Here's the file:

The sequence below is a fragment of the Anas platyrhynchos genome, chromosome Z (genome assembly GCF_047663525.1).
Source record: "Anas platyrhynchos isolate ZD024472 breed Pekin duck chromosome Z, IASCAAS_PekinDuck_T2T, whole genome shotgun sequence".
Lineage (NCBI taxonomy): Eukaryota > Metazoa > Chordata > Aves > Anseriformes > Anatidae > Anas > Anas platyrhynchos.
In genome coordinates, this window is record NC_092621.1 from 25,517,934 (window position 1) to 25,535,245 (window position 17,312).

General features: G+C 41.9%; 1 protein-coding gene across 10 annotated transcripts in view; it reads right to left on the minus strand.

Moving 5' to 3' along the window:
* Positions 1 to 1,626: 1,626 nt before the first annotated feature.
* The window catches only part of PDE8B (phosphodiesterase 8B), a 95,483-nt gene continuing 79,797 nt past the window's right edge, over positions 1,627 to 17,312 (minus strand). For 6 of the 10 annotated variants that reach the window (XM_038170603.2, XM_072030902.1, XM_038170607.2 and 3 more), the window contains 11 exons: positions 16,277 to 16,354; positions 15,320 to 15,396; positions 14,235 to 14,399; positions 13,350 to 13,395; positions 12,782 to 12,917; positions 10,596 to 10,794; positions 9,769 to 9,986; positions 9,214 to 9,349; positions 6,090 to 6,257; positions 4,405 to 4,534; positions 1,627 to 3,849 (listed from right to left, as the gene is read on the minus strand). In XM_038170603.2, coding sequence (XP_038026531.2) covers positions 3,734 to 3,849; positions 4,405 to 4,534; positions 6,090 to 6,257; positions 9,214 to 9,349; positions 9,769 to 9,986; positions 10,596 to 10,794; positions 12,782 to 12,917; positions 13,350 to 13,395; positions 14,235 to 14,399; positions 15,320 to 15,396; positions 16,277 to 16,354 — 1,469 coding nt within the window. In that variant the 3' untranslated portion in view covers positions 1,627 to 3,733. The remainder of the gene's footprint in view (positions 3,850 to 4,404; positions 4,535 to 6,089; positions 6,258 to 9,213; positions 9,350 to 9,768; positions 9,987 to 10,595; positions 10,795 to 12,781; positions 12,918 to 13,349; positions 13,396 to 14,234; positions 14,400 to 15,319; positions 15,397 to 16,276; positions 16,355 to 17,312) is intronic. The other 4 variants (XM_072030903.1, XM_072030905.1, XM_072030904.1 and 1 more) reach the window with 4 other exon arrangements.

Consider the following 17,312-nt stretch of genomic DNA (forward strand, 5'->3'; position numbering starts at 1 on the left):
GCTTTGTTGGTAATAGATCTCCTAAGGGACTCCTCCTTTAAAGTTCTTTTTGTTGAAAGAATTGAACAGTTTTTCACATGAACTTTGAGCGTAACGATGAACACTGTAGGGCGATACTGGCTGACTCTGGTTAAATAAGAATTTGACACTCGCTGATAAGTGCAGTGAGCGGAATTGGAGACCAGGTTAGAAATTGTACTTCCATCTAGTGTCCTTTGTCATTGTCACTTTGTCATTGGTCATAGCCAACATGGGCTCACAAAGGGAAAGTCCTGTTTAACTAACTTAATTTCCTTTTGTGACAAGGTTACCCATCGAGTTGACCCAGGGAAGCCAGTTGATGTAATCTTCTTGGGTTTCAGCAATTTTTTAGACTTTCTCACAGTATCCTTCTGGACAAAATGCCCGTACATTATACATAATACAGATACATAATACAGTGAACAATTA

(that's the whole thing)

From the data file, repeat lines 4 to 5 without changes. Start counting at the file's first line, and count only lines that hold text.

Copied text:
In genome coordinates, this window is record NC_092621.1 from 25,517,934 (window position 1) to 25,535,245 (window position 17,312).

General features: G+C 41.9%; 1 protein-coding gene across 10 annotated transcripts in view; it reads right to left on the minus strand.